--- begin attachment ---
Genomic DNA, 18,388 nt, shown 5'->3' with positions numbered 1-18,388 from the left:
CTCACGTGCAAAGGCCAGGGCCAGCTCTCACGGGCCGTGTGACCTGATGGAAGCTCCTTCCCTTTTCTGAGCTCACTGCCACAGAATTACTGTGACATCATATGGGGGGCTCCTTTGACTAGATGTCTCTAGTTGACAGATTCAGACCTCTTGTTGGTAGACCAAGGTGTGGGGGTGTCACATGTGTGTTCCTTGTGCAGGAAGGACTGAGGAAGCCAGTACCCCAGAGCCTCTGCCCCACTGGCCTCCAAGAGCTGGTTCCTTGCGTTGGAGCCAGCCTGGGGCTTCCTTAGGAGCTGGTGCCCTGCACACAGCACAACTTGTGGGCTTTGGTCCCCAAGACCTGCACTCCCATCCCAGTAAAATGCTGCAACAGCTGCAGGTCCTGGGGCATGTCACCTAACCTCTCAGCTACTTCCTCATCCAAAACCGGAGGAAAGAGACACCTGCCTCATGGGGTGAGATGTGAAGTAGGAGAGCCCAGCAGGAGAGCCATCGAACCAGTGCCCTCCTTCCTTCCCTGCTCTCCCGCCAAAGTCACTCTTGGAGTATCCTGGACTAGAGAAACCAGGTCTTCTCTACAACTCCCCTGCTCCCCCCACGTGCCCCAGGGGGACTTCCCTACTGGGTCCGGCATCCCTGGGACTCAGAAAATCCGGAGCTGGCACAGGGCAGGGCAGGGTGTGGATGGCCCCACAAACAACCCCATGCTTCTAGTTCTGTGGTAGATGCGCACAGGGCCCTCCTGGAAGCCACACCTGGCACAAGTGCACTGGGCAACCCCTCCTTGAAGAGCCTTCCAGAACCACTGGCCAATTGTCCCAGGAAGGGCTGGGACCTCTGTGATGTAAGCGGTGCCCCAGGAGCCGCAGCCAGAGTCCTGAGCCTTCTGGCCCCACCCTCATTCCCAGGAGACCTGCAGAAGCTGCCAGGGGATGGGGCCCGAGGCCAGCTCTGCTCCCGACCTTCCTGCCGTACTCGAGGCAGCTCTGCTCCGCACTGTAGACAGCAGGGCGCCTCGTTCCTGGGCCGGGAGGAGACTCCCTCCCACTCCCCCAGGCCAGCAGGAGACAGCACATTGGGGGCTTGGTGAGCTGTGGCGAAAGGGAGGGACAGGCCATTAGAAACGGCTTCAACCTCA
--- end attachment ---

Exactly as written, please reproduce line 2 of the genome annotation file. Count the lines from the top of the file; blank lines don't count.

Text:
CTCACGTGCAAAGGCCAGGGCCAGCTCTCACGGGCCGTGTGACCTGATGGAAGCTCCTTCCCTTTTCTGAGCTCACTGCCACAGAATTACTGTGACATCATATGGGGGGCTCCTTTGACTAGATGTCTCTAGTTGACAGATTCAGACCTCTTGTTGGTAGACCAAGGTGTGGGGGTGTCACATGTGTGTTCCTTGTGCAGGAAGGACTGAGGAAGCCAGTACCCCAGAGCCTCTGCCCCACTGGCCTCCAAGAGCTGGTTCCTTGCGTTGGAGCCAGCCTGGGGCTTCCTTAGGAGCTGGTGCCCTGCACACAGCACAACTTGTGGGCTTTGGTCCCCAAGACCTGCACTCCCATCCCAGTAAAATGCTGCAACAGCTGCAGGTCCTGGGGCATGTCACCTAACCTCTCAGCTACTTCCTCATCCAAAACCGGAGGAAAGAGACACCTGCCTCATGGGGTGAGATGTGAAGTAGGAGAGCCCAGCAGGAGAGCCATCGAACCAGTGCCCTCCTTCCTTCCCTGCTCTCCCGCCAAAGTCACTCTTGGAGTATCCTGGACTAGAGAAACCAGGTCTTCTCTACAACTCCCCTGCTCCCCCCACGTGCCCCAGGGGGACTTCCCTACTGGGTCCGGCATCCCTGGGACTCAGAAAATCCGGAGCTGGCACAGGGCAGGGCAGGGTGTGGATGGCCCCACAAACAACCCCATGCTTCTAGTTCTGTGGTAGATGCGCACAGGGCCCTCCTGGAAGCCACACCTGGCACAAGTGCACTGGGCAACCCCTCCTTGAAGAGCCTTCCAGAACCACTGGCCAATTGTCCCAGGAAGGGCTGGGACCTCTGTGATGTAAGCGGTGCCCCAGGAGCCGCAGCCAGAGTCCTGAGCCTTCTGGCCCCACCCTCATTCCCAGGAGACCTGCAGAAGCTGCCAGGGGATGGGGCCCGAGGCCAGCTCTGCTCCCGACCTTCCTGCCGTACTCGAGGCAGCTCTGCTCCGCACTGTAGACAGCAGGGCGCCTCGTTCCTGGGCCGGGAGGAGACTCCCTCCCACTCCCCCAGGCCAGCAGGAGACAGCACATTGGGGGCTTGGTGAGCTGTGGCGAAAGGGAGGGACAGGCCATTAGAAACGGCTTCAACCTCA